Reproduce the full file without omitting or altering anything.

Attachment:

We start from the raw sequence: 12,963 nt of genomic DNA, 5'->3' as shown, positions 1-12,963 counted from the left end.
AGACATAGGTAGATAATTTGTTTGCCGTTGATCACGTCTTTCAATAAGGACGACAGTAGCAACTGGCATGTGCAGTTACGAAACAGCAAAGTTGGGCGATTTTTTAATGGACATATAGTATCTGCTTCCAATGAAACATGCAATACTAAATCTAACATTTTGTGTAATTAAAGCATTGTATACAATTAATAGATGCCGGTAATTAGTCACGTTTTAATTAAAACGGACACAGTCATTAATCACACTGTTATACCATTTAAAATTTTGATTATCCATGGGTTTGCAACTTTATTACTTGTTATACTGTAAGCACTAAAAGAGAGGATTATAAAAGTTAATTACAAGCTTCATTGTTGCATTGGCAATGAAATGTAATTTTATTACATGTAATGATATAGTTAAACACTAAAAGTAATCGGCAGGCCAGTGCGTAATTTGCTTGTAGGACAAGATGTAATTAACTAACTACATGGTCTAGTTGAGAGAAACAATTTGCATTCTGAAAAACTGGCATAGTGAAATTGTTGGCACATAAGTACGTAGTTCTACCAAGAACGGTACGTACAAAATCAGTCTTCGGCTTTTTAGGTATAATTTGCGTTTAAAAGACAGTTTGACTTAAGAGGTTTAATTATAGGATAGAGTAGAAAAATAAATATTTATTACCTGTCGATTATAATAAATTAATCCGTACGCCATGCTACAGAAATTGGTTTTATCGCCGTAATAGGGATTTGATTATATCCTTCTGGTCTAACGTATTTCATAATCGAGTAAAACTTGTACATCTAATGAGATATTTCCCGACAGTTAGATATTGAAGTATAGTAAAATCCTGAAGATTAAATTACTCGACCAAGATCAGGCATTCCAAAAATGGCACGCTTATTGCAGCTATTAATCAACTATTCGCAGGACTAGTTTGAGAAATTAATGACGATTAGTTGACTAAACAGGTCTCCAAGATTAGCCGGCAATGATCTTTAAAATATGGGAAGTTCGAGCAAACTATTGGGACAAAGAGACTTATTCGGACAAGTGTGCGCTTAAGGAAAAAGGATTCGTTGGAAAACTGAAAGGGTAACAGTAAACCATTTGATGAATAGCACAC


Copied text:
We start from the raw sequence: 12,963 nt of genomic DNA, 5'->3' as shown, positions 1-12,963 counted from the left end.
AGACATAGGTAGATAATTTGTTTGCCGTTGATCACGTCTTTCAATAAGGACGACAGTAGCAACTGGCATGTGCAGTTACGAAACAGCAAAGTTGGGCGATTTTTTAATGGACATATAGTATCTGCTTCCAATGAAACATGCAATACTAAATCTAACATTTTGTGTAATTAAAGCATTGTATACAATTAATAGATGCCGGTAATTAGTCACGTTTTAATTAAAACGGACACAGTCATTAATCACACTGTTATACCATTTAAAATTTTGATTATCCATGGGTTTGCAACTTTATTACTTGTTATACTGTAAGCACTAAAAGAGAGGATTATAAAAGTTAATTACAAGCTTCATTGTTGCATTGGCAATGAAATGTAATTTTATTACATGTAATGATATAGTTAAACACTAAAAGTAATCGGCAGGCCAGTGCGTAATTTGCTTGTAGGACAAGATGTAATTAACTAACTACATGGTCTAGTTGAGAGAAACAATTTGCATTCTGAAAAACTGGCATAGTGAAATTGTTGGCACATAAGTACGTAGTTCTACCAAGAACGGTACGTACAAAATCAGTCTTCGGCTTTTTAGGTATAATTTGCGTTTAAAAGACAGTTTGACTTAAGAGGTTTAATTATAGGATAGAGTAGAAAAATAAATATTTATTACCTGTCGATTATAATAAATTAATCCGTACGCCATGCTACAGAAATTGGTTTTATCGCCGTAATAGGGATTTGATTATATCCTTCTGGTCTAACGTATTTCATAATCGAGTAAAACTTGTACATCTAATGAGATATTTCCCGACAGTTAGATATTGAAGTATAGTAAAATCCTGAAGATTAAATTACTCGACCAAGATCAGGCATTCCAAAAATGGCACGCTTATTGCAGCTATTAATCAACTATTCGCAGGACTAGTTTGAGAAATTAATGACGATTAGTTGACTAAACAGGTCTCCAAGATTAGCCGGCAATGATCTTTAAAATATGGGAAGTTCGAGCAAACTATTGGGACAAAGAGACTTATTCGGACAAGTGTGCGCTTAAGGAAAAAGGATTCGTTGGAAAACTGAAAGGGTAACAGTAAACCATTTGATGAATAGCACAC